Thame has retained its medieval street pattern to this day, where long narrow burgage plots and back lanes, laid out in the 13th century, are still clearly defined. Most of the buildings built before the end of the 17th century were timber framed. Some of them still retained their thatched roofs, but tiles were becoming an important roofing material. In the 18th century almost all construction, and the re-building of the frontages of earlier buildings to bring them up to a (then) new fashionable standard, was carried out in brick.
Much of the character of the town comes from local mellow red bricks and vitrified headers used in these buildings. An indication of the town’s prosperity in this period is provided by the number of handsome Georgian town houses, and later Victorian buildings, which line the High Street. Many of these were conversions and re-fronting of earlier buildings. It is only by examining the interiors and roof spaces that it is possible to appreciate the history of these structures. Thame is a fine example of a mixture of different historical and architectural building styles, sitting side-by-side, which have developed over the past eight hundred years. Much of the character of the town centre gains its attractiveness from this combination of styles, which can easily be seen and appreciated from the Upper and Lower High Streets, Buttermarket, Cornmarket and North Street.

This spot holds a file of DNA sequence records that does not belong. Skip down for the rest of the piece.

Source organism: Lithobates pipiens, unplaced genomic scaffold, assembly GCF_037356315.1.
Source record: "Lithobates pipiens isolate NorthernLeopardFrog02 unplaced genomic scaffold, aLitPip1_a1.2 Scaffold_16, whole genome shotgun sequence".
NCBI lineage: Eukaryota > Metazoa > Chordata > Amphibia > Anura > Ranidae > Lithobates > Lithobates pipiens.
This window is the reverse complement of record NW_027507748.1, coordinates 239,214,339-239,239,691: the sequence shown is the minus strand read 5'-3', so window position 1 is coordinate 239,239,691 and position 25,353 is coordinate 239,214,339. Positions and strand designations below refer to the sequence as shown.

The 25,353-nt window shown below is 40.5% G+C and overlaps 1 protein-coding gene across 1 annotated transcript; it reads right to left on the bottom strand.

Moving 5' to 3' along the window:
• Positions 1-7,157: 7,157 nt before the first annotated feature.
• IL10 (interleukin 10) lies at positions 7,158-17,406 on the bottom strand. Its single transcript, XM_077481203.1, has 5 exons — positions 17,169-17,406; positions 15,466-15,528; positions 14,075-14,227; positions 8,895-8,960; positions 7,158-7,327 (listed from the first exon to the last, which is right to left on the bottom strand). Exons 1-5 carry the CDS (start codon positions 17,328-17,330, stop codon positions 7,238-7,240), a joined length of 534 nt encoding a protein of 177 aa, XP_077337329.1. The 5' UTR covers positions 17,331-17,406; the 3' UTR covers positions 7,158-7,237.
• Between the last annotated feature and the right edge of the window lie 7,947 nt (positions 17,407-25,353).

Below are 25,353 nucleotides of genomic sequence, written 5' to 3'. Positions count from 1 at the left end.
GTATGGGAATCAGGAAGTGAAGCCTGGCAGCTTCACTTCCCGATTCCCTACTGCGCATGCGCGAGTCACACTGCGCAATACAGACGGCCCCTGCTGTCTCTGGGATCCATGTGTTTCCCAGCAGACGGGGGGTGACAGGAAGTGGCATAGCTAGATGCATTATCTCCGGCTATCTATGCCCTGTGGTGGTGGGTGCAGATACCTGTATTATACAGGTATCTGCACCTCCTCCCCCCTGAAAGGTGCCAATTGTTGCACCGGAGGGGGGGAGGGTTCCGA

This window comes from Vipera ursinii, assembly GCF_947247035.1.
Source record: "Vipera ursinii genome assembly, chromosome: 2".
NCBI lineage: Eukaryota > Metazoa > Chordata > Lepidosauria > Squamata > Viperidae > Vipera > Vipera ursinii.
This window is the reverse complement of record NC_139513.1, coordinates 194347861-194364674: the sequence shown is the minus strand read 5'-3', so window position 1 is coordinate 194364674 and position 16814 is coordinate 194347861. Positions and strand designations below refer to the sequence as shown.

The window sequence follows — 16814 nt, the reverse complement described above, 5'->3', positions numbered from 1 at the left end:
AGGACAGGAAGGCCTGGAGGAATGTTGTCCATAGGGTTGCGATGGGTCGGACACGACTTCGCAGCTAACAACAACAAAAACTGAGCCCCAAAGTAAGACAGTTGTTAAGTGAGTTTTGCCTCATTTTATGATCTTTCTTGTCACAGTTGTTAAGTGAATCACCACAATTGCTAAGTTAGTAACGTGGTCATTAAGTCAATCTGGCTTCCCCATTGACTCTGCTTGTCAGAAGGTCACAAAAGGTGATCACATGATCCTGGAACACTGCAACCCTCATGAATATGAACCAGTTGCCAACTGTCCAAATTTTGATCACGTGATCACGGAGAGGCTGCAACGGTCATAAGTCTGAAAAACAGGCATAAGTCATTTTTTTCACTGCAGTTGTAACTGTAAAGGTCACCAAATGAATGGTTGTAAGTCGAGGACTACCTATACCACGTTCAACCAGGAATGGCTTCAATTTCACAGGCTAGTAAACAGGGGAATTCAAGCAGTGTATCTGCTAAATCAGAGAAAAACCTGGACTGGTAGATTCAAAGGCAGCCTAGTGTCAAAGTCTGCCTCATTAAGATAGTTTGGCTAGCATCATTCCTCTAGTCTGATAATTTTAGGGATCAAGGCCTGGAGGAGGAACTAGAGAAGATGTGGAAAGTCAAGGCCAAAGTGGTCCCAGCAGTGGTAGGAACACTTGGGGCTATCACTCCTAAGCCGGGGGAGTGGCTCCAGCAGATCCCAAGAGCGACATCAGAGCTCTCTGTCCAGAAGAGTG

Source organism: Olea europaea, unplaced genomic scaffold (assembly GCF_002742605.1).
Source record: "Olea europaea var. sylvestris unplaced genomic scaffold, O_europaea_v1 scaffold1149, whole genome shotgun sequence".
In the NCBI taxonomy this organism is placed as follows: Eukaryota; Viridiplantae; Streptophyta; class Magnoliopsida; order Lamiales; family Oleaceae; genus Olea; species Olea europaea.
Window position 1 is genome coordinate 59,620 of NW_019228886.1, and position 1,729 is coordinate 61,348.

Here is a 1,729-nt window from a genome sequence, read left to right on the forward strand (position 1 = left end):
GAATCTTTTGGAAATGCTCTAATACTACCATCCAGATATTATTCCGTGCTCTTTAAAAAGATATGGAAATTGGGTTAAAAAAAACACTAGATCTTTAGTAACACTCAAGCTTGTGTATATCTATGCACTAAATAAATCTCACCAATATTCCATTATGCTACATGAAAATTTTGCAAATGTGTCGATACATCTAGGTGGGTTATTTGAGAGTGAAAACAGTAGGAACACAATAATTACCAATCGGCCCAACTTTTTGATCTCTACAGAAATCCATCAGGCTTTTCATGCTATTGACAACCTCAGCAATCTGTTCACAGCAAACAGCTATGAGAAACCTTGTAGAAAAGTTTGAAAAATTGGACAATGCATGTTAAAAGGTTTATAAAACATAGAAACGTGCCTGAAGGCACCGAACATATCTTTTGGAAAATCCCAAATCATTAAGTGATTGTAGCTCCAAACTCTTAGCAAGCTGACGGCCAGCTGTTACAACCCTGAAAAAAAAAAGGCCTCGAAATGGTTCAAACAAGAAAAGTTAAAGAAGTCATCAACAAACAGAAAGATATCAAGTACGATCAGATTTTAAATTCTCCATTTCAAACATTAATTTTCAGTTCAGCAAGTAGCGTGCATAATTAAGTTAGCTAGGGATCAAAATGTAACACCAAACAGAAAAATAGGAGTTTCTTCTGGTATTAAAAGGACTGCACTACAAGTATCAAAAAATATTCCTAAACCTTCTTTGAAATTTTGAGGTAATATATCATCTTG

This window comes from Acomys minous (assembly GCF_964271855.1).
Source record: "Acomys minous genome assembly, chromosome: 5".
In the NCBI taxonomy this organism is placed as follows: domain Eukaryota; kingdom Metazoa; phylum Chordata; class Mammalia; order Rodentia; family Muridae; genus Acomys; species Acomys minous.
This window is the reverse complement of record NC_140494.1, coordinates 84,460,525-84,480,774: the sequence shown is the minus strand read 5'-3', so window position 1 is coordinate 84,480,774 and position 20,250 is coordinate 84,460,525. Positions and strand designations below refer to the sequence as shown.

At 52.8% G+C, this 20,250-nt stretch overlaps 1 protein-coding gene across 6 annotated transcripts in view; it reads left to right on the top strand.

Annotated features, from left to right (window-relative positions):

Today, Thame is a thriving historic market town with a population approaching 12,000, with a healthy shopping centre and many unique shops, pubs and cafes. The Thame Industrial Estate and other commercial areas provide opportunities for businesses to grow and for new businesses to become established. Thame is set to increase in size by some 800 houses on a number of sites throughout the town over the next 10 to 15 years, following the approval of the Thame Neighbourhood Plan in 2013.